The first experiments to be conducted as part of the horizons mission with German ESA astronaut Alexander Gerst are on their way to the International Space Station (ISS). At 22:30 CEST on 2 April 2018 (16:30 local time), a Falcon 9 launcher with a US Dragon capsule lifted off from the Cape Canaveral spaceport in Florida, bound for the ISS. The supply craft will dock there on 4 April. Together with supplies such as food and clothing for the astronauts, the capsule also contains equipment to be used in research, including the Myotones, MetabolicSpace, SPACETEX-2 and ASIM experiments, and a time capsule created by the German Aerospace Centre (Deutsches Zentrum für Luft- und Raumfahrt; DLR). Gerst is due to lift off from Baikonur Cosmodrome on 6 June 2018, on board a Soyuz spacecraft bound for the ISS, where he will live and work for 187 days, until 10 December. On this, his second long-term mission, he will not only conduct an array of experiments, but from August will also serve as the first German commander of the space station.

The Myotones experiment investigates tired muscles in space

Myotones is one of the medical experiments in which Alexander Gerst will participate. Scientists from the Charité clinic in Berlin and the University of Southampton are looking to examine the biomechanical properties of resting human muscle. In order to prevent muscle and bone atrophy in space, astronauts train for at least one and a half hours every day. But how effective is this training, and how does it affect the biomechanical characteristics of an individual's musculature? To address this question, the astronauts involved in the horizons mission will use MyotonPRO, a device that already exists on Earth and has now been optimised for use in space. During the experiment, the roughly smartphone-sized device delivers a short pressure pulse to the body and calculates information about the elasticity, stiffness and residual stress (tone) of the resting muscle based on the reaction of the tissue to this pulse. The results of the experiment will be used not only for astronauts during space travel, but will also be used for rehabilitation following bone fractures.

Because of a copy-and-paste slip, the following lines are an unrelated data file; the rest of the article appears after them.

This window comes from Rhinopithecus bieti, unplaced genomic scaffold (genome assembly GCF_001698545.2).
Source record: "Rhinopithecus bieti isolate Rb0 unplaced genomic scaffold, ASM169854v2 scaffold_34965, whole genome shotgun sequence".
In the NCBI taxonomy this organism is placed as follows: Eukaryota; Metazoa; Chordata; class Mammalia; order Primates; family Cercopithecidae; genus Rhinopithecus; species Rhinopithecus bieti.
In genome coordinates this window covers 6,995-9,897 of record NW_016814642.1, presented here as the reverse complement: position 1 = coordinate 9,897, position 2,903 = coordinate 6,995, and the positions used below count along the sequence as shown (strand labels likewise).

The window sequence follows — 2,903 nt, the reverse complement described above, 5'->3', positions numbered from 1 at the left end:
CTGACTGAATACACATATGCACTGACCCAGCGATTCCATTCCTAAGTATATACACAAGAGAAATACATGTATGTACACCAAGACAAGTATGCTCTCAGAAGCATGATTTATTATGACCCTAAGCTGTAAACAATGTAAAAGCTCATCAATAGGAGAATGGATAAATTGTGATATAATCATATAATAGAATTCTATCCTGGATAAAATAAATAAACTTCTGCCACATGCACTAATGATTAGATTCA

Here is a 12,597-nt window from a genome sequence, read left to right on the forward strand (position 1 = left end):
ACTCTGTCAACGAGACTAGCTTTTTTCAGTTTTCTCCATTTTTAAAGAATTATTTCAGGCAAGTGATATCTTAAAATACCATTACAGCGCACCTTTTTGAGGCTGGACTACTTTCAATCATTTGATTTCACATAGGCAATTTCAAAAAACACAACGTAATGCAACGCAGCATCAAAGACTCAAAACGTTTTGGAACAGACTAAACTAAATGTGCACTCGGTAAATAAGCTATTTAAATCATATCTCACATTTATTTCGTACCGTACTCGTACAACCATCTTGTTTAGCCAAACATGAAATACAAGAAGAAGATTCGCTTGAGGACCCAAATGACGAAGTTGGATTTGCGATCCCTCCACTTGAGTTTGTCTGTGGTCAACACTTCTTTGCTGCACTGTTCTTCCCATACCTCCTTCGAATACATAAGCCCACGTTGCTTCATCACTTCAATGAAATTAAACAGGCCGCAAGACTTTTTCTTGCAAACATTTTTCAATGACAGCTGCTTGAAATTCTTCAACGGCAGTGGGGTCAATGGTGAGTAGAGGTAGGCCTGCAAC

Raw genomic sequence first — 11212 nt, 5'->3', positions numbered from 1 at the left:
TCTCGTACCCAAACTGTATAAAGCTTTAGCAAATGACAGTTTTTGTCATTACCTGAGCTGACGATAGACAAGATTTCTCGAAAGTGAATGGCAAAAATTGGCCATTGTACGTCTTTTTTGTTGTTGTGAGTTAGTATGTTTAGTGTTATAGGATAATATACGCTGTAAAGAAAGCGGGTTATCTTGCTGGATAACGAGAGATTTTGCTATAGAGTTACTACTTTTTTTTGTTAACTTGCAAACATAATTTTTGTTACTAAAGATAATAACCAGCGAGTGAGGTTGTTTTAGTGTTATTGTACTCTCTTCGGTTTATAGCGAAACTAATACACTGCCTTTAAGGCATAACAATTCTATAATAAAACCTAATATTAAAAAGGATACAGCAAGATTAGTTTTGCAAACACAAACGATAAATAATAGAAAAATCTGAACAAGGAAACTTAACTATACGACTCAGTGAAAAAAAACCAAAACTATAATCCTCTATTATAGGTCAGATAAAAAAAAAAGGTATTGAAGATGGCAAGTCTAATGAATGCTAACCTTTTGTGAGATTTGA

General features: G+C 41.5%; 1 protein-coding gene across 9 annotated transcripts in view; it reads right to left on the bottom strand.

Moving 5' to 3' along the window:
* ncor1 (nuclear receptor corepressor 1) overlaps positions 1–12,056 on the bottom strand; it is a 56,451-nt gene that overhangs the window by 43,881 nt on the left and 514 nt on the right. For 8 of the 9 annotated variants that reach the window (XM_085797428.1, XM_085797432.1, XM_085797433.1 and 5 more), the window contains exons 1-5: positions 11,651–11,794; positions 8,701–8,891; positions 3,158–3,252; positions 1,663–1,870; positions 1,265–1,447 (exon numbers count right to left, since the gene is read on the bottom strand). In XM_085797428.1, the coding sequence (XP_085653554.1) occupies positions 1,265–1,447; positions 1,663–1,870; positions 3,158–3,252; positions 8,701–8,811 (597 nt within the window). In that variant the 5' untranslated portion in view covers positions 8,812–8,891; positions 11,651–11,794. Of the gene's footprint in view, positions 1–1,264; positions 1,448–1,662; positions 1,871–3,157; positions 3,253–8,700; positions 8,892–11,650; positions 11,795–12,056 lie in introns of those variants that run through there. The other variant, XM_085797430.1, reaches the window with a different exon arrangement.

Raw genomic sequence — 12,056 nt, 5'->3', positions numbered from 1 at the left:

MetabolicSpace – health checks without messy cables

The MetabolicSpace experiment, created by the Institute of Aerospace Engineering at TU Dresden, centres around a wearable analytical system for bodily and metabolic functions. It is aimed at significantly facilitating and improving the monitoring and evaluation of astronaut training on the ISS. Previous measuring systems could not be worn on the individual’s body, so the cables and tubes would hamper the astronauts while they were trying to train. Moreover, they could only be used for a short space of time. MetabolicSpace, on the other hand, comes in the form of a belt equipped with electronic measurement functions and sensors, and can be worn under clothing while training. The data are then sent to a laptop, where they can be evaluated. Along with the respiratory gases, the sensors also capture the wearer's respiratory rate, heartbeat and body temperature. MetabolicSpace is suited to monitoring the health and physical fitness of astronauts, but in future it could also be used for space tourism or to diagnose patients and athletes.

A better way to break a sweat – SPACETEX-2 aids training